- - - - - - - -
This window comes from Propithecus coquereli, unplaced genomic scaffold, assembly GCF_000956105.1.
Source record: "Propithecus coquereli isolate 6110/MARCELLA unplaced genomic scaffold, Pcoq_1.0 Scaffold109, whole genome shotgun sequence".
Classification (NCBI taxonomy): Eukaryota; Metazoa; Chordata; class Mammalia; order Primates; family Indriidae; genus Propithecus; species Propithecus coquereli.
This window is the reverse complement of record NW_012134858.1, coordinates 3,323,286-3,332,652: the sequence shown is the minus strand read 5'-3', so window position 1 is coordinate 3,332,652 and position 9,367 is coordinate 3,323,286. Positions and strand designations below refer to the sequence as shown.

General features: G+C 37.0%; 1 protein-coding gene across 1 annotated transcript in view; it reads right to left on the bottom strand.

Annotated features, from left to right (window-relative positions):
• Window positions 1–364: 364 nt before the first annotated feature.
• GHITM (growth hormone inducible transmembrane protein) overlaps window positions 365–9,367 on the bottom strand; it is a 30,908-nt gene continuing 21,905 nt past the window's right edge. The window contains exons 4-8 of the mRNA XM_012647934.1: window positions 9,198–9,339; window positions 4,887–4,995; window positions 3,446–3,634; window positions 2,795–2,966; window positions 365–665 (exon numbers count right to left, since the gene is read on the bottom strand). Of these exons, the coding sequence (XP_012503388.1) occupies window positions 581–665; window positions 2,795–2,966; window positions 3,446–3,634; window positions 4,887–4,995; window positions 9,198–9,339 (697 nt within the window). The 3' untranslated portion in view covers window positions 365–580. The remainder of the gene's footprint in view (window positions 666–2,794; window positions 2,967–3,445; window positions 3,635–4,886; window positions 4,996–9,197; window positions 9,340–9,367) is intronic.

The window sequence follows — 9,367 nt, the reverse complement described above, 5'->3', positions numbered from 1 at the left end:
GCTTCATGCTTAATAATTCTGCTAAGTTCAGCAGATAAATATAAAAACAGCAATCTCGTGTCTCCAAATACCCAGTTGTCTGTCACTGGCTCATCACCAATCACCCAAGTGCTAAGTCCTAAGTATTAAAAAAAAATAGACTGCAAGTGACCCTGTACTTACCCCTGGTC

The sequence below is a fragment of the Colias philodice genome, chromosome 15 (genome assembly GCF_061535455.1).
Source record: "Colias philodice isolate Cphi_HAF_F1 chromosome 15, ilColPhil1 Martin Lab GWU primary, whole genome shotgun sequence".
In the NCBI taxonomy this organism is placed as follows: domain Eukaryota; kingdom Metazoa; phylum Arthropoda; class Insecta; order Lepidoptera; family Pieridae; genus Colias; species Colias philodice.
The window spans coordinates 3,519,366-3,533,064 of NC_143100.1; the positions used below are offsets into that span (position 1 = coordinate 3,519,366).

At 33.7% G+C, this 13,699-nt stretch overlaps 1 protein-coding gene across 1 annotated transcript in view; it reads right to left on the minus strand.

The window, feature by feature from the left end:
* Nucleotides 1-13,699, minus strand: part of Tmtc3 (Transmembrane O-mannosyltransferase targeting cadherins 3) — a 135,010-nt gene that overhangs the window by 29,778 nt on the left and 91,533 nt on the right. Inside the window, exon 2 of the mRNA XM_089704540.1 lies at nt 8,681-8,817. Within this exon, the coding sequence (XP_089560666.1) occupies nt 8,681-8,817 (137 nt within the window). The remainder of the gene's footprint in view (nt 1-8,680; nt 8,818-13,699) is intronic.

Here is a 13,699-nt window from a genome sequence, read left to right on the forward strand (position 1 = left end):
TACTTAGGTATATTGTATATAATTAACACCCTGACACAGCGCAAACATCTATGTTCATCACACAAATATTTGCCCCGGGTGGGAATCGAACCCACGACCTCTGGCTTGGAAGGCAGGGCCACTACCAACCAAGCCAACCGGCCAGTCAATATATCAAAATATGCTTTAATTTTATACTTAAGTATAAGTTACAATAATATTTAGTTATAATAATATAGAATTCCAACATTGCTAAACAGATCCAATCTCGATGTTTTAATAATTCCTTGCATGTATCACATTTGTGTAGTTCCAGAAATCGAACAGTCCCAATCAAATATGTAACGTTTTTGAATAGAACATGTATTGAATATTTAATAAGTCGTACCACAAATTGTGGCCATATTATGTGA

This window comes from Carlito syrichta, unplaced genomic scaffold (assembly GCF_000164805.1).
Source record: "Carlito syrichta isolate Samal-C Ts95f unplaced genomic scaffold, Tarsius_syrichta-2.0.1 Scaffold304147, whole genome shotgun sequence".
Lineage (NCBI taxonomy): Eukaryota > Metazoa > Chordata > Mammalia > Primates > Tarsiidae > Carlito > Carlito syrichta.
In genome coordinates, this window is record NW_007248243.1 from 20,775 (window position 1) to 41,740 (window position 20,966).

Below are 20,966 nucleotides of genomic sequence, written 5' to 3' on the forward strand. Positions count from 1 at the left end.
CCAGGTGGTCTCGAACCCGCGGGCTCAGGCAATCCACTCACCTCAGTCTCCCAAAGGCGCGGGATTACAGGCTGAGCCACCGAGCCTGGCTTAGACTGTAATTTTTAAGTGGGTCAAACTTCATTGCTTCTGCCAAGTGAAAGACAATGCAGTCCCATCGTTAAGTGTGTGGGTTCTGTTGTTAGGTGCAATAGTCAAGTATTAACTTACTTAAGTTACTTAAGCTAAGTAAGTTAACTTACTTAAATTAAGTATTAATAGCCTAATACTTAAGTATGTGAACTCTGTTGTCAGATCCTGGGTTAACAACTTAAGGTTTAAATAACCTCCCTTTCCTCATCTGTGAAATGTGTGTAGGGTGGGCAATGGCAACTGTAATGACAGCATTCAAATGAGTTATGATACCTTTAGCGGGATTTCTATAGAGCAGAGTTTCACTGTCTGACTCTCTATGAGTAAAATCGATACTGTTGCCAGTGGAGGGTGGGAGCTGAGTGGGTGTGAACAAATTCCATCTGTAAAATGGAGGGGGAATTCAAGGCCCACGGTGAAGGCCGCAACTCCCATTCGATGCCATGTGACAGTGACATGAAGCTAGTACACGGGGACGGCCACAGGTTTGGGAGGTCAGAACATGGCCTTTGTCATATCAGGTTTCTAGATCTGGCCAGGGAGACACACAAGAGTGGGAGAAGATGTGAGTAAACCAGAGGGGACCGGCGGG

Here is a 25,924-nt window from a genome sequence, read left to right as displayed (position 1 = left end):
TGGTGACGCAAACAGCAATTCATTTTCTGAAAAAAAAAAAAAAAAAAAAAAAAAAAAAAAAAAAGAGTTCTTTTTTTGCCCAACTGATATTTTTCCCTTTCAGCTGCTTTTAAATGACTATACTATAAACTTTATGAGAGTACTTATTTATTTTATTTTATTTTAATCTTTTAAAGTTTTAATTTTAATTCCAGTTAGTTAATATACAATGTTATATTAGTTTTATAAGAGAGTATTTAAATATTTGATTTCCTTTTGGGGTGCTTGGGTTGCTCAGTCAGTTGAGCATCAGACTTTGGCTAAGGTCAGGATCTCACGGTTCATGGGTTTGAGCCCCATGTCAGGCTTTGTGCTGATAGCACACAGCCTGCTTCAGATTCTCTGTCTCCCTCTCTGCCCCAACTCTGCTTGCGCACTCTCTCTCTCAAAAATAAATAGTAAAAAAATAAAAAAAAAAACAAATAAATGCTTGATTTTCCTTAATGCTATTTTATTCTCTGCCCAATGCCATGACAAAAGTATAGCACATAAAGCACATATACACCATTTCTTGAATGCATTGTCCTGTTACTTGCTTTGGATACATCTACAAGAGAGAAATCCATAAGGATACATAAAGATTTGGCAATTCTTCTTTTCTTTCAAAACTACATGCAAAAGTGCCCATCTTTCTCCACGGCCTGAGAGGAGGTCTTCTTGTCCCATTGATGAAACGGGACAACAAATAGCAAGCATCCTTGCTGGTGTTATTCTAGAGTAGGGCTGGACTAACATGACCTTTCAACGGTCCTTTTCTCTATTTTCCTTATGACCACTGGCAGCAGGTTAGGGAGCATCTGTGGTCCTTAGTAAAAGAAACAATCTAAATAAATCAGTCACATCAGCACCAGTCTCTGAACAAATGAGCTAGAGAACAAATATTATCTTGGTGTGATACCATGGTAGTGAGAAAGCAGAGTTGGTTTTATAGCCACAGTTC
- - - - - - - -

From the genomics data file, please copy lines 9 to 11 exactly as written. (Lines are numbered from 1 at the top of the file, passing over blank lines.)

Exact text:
The window sequence follows — 9,367 nt, the reverse complement described above, 5'->3', positions numbered from 1 at the left end:
GCTTCATGCTTAATAATTCTGCTAAGTTCAGCAGATAAATATAAAAACAGCAATCTCGTGTCTCCAAATACCCAGTTGTCTGTCACTGGCTCATCACCAATCACCCAAGTGCTAAGTCCTAAGTATTAAAAAAAAATAGACTGCAAGTGACCCTGTACTTACCCCTGGTC

The sequence below is a fragment of the Colias philodice genome, chromosome 15 (genome assembly GCF_061535455.1).